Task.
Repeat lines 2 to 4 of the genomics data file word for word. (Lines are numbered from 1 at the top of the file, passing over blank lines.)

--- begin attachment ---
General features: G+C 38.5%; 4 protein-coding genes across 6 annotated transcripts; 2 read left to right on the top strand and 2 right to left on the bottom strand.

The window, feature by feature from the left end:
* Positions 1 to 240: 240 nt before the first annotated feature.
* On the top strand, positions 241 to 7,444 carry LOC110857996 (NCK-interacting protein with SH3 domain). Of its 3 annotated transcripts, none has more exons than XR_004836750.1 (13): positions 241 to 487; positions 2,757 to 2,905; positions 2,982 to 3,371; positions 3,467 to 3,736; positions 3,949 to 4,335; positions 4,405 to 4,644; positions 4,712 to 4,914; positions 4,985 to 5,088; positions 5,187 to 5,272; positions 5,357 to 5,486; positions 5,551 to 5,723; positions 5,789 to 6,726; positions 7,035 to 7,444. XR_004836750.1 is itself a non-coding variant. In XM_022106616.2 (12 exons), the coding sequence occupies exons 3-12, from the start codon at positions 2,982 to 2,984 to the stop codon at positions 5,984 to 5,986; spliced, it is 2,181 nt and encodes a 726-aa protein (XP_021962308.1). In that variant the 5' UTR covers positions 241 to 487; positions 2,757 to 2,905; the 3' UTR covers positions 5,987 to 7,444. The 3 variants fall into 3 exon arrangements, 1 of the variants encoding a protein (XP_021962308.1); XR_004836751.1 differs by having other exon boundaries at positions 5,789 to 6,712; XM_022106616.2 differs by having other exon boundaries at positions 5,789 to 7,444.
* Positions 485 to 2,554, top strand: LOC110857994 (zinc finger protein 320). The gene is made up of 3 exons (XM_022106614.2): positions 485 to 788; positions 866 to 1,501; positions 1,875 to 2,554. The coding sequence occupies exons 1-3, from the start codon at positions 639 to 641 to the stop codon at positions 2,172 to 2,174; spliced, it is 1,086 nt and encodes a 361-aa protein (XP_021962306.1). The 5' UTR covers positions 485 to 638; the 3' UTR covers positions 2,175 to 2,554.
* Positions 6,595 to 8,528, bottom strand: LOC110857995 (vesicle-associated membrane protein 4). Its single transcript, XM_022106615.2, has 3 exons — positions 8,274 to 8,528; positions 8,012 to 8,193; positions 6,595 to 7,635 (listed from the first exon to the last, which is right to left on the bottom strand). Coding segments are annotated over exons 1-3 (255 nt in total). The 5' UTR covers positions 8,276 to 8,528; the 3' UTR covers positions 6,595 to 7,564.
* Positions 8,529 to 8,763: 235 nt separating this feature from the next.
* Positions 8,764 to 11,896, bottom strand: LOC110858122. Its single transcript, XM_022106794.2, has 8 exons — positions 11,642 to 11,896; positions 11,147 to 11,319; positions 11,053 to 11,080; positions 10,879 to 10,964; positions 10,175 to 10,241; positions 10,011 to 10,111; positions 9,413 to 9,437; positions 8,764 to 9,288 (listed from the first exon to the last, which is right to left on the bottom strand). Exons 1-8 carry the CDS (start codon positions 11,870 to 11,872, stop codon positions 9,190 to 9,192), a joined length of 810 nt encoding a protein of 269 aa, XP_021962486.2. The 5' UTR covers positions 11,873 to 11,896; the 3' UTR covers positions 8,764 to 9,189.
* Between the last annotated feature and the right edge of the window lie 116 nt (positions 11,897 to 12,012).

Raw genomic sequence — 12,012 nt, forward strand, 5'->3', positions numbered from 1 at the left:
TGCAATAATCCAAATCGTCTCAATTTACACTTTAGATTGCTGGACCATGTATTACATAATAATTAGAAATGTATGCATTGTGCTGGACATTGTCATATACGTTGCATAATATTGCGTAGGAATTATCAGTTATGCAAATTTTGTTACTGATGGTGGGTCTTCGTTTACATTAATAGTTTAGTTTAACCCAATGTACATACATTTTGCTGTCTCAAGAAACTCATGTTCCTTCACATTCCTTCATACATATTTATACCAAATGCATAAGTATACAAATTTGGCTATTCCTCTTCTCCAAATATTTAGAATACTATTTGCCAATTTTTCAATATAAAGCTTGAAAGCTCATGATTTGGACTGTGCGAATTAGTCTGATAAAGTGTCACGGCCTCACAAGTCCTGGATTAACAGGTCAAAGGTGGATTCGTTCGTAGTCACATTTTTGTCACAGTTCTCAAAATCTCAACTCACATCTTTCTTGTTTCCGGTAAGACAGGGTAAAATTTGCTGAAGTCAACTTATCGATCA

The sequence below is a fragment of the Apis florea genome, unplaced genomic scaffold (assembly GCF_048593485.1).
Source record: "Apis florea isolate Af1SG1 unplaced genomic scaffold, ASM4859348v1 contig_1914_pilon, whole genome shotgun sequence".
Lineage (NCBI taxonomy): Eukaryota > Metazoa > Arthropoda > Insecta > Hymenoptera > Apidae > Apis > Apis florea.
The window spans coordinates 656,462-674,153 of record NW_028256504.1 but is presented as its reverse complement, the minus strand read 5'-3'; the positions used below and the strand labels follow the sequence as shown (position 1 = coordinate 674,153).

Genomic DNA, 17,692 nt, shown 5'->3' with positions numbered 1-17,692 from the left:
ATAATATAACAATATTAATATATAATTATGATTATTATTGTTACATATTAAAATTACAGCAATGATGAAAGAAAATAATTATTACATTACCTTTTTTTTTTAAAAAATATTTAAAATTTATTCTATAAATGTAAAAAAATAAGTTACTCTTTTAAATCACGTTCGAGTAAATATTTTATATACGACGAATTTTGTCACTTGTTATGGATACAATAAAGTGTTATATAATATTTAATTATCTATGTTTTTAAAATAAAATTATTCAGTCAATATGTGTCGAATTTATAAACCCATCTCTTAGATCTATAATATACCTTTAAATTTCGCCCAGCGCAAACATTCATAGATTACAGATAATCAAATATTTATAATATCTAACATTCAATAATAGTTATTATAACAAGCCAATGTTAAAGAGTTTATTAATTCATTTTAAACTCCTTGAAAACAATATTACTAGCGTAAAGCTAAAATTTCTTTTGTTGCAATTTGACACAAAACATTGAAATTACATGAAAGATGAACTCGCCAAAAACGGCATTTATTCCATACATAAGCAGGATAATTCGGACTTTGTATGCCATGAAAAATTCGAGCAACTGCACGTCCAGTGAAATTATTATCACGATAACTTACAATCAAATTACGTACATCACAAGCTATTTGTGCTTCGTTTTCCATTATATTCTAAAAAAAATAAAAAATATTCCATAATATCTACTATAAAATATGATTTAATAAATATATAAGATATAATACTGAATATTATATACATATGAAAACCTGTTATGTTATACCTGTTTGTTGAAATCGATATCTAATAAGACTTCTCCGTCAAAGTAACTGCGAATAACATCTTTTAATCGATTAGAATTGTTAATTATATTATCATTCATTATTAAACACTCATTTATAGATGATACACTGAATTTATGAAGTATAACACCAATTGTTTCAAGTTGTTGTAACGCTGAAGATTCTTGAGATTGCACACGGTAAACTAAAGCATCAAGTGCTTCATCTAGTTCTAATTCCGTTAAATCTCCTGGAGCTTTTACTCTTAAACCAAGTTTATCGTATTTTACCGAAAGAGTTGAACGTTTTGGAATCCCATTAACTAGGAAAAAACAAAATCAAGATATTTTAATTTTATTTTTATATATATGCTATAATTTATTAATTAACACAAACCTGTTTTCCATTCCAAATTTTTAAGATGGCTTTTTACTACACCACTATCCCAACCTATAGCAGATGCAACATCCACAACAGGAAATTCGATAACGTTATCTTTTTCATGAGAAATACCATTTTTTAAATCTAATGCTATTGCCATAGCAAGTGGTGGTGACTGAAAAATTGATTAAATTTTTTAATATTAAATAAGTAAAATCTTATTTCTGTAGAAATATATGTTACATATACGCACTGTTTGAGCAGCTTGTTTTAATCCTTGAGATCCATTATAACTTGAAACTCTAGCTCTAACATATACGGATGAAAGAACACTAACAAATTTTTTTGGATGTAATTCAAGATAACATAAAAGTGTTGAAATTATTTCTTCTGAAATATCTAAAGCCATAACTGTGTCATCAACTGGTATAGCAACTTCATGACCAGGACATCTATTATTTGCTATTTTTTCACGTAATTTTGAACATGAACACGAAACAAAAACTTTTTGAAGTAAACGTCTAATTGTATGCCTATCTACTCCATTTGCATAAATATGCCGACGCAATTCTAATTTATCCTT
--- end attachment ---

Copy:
The window, feature by feature from the left end:
* Positions 1 to 240: 240 nt before the first annotated feature.
* On the top strand, positions 241 to 7,444 carry LOC110857996 (NCK-interacting protein with SH3 domain). Of its 3 annotated transcripts, none has more exons than XR_004836750.1 (13): positions 241 to 487; positions 2,757 to 2,905; positions 2,982 to 3,371; positions 3,467 to 3,736; positions 3,949 to 4,335; positions 4,405 to 4,644; positions 4,712 to 4,914; positions 4,985 to 5,088; positions 5,187 to 5,272; positions 5,357 to 5,486; positions 5,551 to 5,723; positions 5,789 to 6,726; positions 7,035 to 7,444. XR_004836750.1 is itself a non-coding variant. In XM_022106616.2 (12 exons), the coding sequence occupies exons 3-12, from the start codon at positions 2,982 to 2,984 to the stop codon at positions 5,984 to 5,986; spliced, it is 2,181 nt and encodes a 726-aa protein (XP_021962308.1). In that variant the 5' UTR covers positions 241 to 487; positions 2,757 to 2,905; the 3' UTR covers positions 5,987 to 7,444. The 3 variants fall into 3 exon arrangements, 1 of the variants encoding a protein (XP_021962308.1); XR_004836751.1 differs by having other exon boundaries at positions 5,789 to 6,712; XM_022106616.2 differs by having other exon boundaries at positions 5,789 to 7,444.